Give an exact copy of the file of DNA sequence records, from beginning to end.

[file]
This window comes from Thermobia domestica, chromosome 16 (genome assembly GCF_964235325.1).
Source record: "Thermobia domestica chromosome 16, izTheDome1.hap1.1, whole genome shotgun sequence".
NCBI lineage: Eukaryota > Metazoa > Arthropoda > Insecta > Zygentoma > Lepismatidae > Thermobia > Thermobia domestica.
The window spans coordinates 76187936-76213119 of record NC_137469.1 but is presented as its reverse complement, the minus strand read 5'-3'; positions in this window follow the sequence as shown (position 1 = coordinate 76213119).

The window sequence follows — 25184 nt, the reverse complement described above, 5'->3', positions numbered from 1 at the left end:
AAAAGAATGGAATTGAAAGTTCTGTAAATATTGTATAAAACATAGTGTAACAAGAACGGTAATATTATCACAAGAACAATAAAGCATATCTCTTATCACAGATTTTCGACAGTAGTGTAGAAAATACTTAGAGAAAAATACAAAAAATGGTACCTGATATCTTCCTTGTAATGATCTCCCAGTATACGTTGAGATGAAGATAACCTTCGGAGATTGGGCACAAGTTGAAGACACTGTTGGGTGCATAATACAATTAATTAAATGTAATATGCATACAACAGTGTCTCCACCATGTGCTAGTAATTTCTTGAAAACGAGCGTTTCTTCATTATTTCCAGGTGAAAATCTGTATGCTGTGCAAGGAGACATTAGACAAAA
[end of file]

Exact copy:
This window comes from Thermobia domestica, chromosome 16 (genome assembly GCF_964235325.1).
Source record: "Thermobia domestica chromosome 16, izTheDome1.hap1.1, whole genome shotgun sequence".
NCBI lineage: Eukaryota > Metazoa > Arthropoda > Insecta > Zygentoma > Lepismatidae > Thermobia > Thermobia domestica.
The window spans coordinates 76187936-76213119 of record NC_137469.1 but is presented as its reverse complement, the minus strand read 5'-3'; positions in this window follow the sequence as shown (position 1 = coordinate 76213119).

The window sequence follows — 25184 nt, the reverse complement described above, 5'->3', positions numbered from 1 at the left end:
AAAAGAATGGAATTGAAAGTTCTGTAAATATTGTATAAAACATAGTGTAACAAGAACGGTAATATTATCACAAGAACAATAAAGCATATCTCTTATCACAGATTTTCGACAGTAGTGTAGAAAATACTTAGAGAAAAATACAAAAAATGGTACCTGATATCTTCCTTGTAATGATCTCCCAGTATACGTTGAGATGAAGATAACCTTCGGAGATTGGGCACAAGTTGAAGACACTGTTGGGTGCATAATACAATTAATTAAATGTAATATGCATACAACAGTGTCTCCACCATGTGCTAGTAATTTCTTGAAAACGAGCGTTTCTTCATTATTTCCAGGTGAAAATCTGTATGCTGTGCAAGGAGACATTAGACAAAA